Resident Evil vs. Silent Hill: Which Franchise is Scarier?

The original Resident Evil game used a combination of limited resources, cumbersome controls, and limited defensive options to make the player feel helpless. While some say that those early RE titles were only as scary as they were because they were more “difficult,” that’s kind of an odd sentiment considering that Resident Evil was trying to prove that horror games could be as scary as films while trying to also make the most of a particularly rough era for 3D game design. That fact that Resident Evil was even that playable has to be considered a minor technological miracle.

Besides, can you honestly say you can play through Resident Evil or its remake and not still feel a little scared? There’s something about the first game’s blend of intimate, almost claustrophobic design and expertly timed scares that has aged shockingly well. We may now know that a dog is going to jump through that hallway window, but it’s almost impossible to not feel your body tense up in the moments leading up to even the game’s most iconic frights.

As their respective remakes showed, Resident Evil 2 and 3 were such well designed pieces of horror that their basic ideas and best moments still managed to terrify players even when you remove their more restrictive design elements. Granted, it didn’t hurt that both games successfully utilized the classic “a giant monster is chasing you, run away as fast as you can right now” concept, but as those still clamoring for a Resident Evil – Code: Veronica remake will probably tell you, these classic Resident Evil games balanced quick “jump” scares and lingering dread in such innovative and unique ways that it’s almost hard to expect modern developers to replicate their magic.

Some will argue that the Resident Evil series sacrificed scares for action with Resident Evil 4-6, but that too feels like a bit of an extreme take on the matter. While I’d also argue that those three games suffer from some diminishing returns in terms of their scares (especially compared to the original RE games), they represent a time when Capcom clearly experimented with how they could make the scariest action games possible. While some titles gave them a run for their money (Alan Wake and The Suffering come to mind), those Resident Evil sequels remained some of the scariest on the market at another time in gaming history when people were questioning whether or not gaming horror was even viable.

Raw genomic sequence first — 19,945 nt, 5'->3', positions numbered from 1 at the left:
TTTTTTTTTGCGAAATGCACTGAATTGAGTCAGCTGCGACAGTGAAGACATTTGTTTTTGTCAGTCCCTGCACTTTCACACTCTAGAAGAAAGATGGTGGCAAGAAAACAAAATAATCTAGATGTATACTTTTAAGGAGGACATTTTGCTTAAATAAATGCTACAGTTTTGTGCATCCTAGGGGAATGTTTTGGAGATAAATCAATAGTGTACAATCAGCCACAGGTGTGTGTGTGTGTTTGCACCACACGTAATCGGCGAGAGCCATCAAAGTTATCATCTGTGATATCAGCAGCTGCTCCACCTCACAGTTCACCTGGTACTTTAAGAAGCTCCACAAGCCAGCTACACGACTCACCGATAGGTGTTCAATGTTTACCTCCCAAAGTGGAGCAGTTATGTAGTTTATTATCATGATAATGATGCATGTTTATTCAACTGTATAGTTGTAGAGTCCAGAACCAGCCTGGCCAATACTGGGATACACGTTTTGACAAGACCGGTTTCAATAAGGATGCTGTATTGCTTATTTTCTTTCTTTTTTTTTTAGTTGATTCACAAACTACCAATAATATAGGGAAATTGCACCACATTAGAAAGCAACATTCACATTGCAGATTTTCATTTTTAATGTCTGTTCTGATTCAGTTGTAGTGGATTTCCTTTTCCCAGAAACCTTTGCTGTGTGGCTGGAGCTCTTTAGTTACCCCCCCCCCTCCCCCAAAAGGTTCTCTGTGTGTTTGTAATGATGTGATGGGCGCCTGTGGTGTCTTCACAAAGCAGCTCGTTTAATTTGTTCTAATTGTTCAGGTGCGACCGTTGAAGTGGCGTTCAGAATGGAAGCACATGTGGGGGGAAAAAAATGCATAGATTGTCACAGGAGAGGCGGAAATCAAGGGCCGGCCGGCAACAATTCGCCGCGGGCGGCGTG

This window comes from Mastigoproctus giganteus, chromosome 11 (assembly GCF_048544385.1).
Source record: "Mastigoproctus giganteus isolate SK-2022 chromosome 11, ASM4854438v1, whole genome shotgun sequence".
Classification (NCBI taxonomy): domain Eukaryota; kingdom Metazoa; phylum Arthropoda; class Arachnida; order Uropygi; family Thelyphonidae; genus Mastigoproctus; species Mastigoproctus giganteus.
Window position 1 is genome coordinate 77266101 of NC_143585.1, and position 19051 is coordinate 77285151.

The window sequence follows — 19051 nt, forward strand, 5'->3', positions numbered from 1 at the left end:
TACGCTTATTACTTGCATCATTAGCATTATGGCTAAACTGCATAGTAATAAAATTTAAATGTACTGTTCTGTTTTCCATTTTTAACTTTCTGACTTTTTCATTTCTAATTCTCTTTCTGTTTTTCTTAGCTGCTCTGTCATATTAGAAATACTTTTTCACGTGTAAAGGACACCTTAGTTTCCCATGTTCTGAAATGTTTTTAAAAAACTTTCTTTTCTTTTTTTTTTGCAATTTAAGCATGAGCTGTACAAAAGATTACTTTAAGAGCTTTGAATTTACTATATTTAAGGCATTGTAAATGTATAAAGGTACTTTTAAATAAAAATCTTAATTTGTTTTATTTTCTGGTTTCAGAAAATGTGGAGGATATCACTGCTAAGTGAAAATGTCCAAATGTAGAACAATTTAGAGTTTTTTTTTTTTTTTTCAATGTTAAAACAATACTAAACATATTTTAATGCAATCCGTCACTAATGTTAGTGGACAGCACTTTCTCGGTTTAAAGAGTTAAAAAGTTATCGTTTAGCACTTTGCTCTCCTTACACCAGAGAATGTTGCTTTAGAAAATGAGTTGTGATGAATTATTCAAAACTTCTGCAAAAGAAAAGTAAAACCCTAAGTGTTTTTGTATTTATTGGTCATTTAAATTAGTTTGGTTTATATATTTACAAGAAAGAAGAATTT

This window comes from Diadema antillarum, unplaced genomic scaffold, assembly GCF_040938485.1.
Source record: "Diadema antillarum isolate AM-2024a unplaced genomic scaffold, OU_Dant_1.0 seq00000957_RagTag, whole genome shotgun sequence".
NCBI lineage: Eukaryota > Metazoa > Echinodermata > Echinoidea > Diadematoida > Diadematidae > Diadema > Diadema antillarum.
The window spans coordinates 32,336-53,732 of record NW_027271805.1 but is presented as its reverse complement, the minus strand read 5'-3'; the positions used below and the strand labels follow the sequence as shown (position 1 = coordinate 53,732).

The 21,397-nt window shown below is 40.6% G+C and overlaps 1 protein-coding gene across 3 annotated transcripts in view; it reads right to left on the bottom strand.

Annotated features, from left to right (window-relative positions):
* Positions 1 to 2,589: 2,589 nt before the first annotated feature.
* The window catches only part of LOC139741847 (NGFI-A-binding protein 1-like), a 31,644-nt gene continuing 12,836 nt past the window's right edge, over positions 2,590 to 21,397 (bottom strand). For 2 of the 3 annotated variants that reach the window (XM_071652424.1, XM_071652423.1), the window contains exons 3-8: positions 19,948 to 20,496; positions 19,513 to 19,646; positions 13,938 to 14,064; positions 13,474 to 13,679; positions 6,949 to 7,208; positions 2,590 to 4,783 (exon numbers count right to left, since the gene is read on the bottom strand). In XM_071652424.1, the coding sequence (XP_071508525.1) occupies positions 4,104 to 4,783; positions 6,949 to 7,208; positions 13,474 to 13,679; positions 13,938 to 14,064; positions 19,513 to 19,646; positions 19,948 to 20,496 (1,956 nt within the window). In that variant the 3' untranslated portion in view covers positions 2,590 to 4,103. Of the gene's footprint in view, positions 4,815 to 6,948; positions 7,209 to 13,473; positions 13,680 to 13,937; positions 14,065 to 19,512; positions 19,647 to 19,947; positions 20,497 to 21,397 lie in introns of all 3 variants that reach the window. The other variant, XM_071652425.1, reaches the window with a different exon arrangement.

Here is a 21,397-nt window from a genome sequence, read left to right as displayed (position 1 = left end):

Besides, Resident Evil 7 once again showed that when the RE team just wants to scare the hell out of you, they’re arguably still the best at doing it. After titles like Amnesia and Outlast set a new bar for scary video games, Resident Evil came out swinging at the very idea that anyone would dare come after their crown. It may have borrowed from some of the other games of that era, but Resident Evil 7 managed to tie so many ideas from so many different styles of horror together so cleanly that it’s only after you stopped screaming that you probably appreciated it the scope of the soft revival’s accomplishments. Of course, those who played the game in VR are probably still screaming.

With Resident Evil Village, Capcom continues to find ways to keep the Resident Evil franchise scary even at a time when others in the industry cling to the narrative that the public doesn’t want games like scary, short, narrative-driven titles like Resident Evil Village. We’ve seen so many horror franchises lose their bite after only a couple installments, but Resident Evil has been scaring and entertaining us in shockingly equal measures for over 25 years now. At its best, it’s the source of some of gaming’s greatest scares ever.

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